Tahitian Pearl Farming: A day in the life...

Super athletic vid, wow!

Thought the still-pic was of a California beach, should've paid closer attention. Yes, undertow can be quite an unpleasant surprise. The bottom changes shape, drops under your feet...Sad.

Terribly inappropriate of me, but when you wrote you don't see sharks on your beaches, I had an awful vision of the Reese peanutbutter-cup sharks on their backs on lounge chairs w sunglasses, hats and paperbacks...
 
Terribly inappropriate of me, but when you wrote you don't see sharks on your beaches, I had an awful vision of the Reese peanutbutter-cup sharks on their backs on lounge chairs w sunglasses, hats and paperbacks...
awww we don't get the reese peanut butter cups either in France. I had an indigestion of those last year when I was in London.

I should have written "in our waters".
 
Wow Effisk! That looks like so much fun!! Is it hard to learn?? Do you need to know how to surf before you can do this??
 
Efkisk, no reese's peanutbuttercups! Serious Deprivation, for sure. Those things are seriously addicting, and for some reason it's like you can't get enough, so easy to overdo; probably not enough saturated fat in them to satisfy the tastebuds before one has eaten that painful one too many...Still, now all of your outlander friends know what to get you for your next b'day! Butterfingers or Reese's PeanutButter cups.
 
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Wow Effisk! That looks like so much fun!! Is it hard to learn?? Do you need to know how to surf before you can do this??
Kiteboarding is more related to wakeboarding and windsurfing than surfing. Most kitesurfers can't surf.
I had been windsurfing, wakeboarding and surfing for almost 10 years before I started kiteboarding so it was not particularly hard - I knew the basics: standing on a board, going upwind, etc. Most learners can ride after a short week of teaching. The problem with kiteboarding is that it is very accessible (anyone is capable of launching a kite), yet it remains more dangerous than most surfing sports when you don't have full control over your gear. Here in the basque country the coast and the winds are particularly dangerous. Two dead kitesurfers in two years, and a couple other in a wheelchair for life - all of them visitors unaware of the local dangers. The last one flew over two 8-storey buildings.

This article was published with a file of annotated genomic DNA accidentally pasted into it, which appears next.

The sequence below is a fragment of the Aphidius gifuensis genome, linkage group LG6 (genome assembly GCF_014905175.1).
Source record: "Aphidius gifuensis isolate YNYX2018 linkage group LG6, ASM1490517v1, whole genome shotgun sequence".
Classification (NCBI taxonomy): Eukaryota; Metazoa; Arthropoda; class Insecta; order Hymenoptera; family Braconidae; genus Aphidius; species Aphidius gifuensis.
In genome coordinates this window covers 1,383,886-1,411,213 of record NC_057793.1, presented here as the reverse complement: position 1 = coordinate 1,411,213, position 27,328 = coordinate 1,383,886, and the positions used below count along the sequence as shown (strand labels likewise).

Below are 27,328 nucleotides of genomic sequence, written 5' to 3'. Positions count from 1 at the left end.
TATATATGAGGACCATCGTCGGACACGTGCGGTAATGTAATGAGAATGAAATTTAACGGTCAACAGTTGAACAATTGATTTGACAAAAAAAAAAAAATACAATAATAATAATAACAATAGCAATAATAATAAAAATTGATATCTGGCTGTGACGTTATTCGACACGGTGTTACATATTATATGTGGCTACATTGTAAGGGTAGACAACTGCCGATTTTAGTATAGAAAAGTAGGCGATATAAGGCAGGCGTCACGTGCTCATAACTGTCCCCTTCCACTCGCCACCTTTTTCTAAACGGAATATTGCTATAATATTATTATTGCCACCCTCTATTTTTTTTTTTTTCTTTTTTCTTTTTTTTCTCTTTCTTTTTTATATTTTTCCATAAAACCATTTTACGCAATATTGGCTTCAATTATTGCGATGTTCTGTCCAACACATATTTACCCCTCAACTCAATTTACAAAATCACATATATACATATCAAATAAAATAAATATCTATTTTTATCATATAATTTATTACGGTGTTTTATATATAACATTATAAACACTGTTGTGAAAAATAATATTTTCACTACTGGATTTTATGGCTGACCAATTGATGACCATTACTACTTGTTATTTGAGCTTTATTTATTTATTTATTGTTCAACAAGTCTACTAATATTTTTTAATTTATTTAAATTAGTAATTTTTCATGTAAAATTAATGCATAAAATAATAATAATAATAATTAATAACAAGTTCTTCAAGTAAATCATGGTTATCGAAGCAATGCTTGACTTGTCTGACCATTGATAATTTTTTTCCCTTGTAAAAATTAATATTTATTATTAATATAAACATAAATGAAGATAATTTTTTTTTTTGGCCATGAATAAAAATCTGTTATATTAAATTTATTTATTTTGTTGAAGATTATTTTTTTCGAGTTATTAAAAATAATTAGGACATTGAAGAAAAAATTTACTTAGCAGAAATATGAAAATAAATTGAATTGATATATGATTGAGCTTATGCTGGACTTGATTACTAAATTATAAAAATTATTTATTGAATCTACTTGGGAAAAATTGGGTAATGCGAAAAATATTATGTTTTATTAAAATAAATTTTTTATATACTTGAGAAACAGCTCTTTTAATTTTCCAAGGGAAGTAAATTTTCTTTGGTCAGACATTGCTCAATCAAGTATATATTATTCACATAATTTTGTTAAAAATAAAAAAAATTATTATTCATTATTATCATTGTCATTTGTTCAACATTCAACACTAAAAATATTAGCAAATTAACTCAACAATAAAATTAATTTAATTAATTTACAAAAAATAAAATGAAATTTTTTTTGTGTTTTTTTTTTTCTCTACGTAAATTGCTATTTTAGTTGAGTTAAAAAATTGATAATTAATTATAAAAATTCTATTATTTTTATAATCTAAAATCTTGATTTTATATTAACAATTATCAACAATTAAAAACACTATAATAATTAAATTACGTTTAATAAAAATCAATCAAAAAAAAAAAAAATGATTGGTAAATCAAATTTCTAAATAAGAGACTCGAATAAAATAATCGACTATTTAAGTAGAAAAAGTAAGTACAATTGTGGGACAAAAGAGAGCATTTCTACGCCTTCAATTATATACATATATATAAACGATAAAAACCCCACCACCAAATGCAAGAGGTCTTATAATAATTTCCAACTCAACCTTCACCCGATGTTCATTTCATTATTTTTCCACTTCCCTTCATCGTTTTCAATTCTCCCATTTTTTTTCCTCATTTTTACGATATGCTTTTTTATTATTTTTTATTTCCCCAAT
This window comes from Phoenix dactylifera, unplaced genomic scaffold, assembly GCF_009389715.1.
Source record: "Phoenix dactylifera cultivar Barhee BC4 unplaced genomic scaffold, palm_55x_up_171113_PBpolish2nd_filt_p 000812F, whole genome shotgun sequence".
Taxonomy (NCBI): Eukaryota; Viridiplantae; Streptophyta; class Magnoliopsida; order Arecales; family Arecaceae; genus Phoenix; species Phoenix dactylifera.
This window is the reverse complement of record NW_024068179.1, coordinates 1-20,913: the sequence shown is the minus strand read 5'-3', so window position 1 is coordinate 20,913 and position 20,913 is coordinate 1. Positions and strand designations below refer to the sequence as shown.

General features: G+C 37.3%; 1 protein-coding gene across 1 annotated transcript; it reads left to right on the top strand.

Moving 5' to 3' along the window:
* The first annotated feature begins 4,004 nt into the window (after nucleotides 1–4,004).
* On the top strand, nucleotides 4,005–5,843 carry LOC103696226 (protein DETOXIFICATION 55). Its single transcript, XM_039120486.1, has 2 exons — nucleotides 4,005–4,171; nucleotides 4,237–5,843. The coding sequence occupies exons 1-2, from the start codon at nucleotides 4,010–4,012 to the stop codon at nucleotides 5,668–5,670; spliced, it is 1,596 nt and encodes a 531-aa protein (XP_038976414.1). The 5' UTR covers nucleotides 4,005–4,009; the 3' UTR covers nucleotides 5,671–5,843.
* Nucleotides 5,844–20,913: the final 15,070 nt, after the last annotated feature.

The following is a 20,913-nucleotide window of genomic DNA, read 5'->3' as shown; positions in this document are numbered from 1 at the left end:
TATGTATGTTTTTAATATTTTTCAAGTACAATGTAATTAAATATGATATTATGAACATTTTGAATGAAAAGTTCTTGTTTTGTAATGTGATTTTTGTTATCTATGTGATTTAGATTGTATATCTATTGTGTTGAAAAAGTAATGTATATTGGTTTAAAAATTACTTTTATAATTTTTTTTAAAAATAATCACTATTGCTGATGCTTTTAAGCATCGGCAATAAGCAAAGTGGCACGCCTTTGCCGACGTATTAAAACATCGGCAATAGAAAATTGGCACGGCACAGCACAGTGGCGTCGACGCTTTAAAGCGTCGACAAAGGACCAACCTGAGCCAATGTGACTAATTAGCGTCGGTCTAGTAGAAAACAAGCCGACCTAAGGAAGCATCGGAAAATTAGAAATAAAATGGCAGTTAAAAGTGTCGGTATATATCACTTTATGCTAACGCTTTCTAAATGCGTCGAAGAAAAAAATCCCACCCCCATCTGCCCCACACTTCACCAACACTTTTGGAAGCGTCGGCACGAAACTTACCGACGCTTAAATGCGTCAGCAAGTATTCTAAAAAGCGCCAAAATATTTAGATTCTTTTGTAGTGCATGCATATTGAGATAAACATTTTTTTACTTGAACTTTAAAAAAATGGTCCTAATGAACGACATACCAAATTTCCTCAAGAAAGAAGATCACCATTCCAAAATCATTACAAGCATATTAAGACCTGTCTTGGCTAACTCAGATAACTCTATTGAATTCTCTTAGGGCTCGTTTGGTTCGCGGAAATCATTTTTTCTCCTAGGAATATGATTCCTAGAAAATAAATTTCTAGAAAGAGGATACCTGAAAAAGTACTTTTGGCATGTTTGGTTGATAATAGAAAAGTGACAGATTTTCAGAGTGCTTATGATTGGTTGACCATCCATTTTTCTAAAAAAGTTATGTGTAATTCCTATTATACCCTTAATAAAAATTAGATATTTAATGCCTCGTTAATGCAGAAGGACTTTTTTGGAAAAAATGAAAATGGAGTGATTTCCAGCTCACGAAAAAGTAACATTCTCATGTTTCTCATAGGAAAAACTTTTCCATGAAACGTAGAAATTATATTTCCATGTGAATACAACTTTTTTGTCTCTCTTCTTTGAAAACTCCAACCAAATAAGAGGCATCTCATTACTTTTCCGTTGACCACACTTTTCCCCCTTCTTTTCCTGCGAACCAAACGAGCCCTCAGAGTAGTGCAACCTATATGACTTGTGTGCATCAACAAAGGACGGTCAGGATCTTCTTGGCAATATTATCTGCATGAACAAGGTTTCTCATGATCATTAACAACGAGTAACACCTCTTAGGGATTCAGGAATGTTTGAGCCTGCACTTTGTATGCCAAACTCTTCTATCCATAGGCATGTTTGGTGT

Since Josh is asking for more beach pics...
This one was shot late in the afternoon last summer. This phenomenon is called brouillarta. After a hot and sunny afternoon, we often get these fronts with thunder, rain, and strong wind.
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This is what the anemometer recorded for that day:
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From 16 knots (perfect kitesurfing conditions) to 50 knots (perfect for being satellized with your kite) in a blink of an eye.

you can't get enough, so easy to overdo; probably not enough saturated fat in them to satisfy the tastebuds before one has eaten that painful one too many
So true. You end up sick each time and yet you keep coming back for more. And I only turned to the peanut butter cups because I could not find any butterfingers.
 
Aaaaahhhhh, Butterfingers...

and what a stunning photograph! Yours?
 
Great photo Effisk. You can even see someone surfing one of the waves. Kiteboarding is huge here in the Columbia River Gorge (which I'm guessing you have heard of) but I haven't gotten into it yet. It's expensive to gear up so I guess I'll have to sell some pearls. :)
 
JOSH!!!! Good to "see" you back. I don't know if you heard, but we are also leaving our island home for the "real" world. How long will you be at the farm? Any chance you'll pass through Hawaii? Let's catch up.
 
Hey Sheryl, good to "see" you too!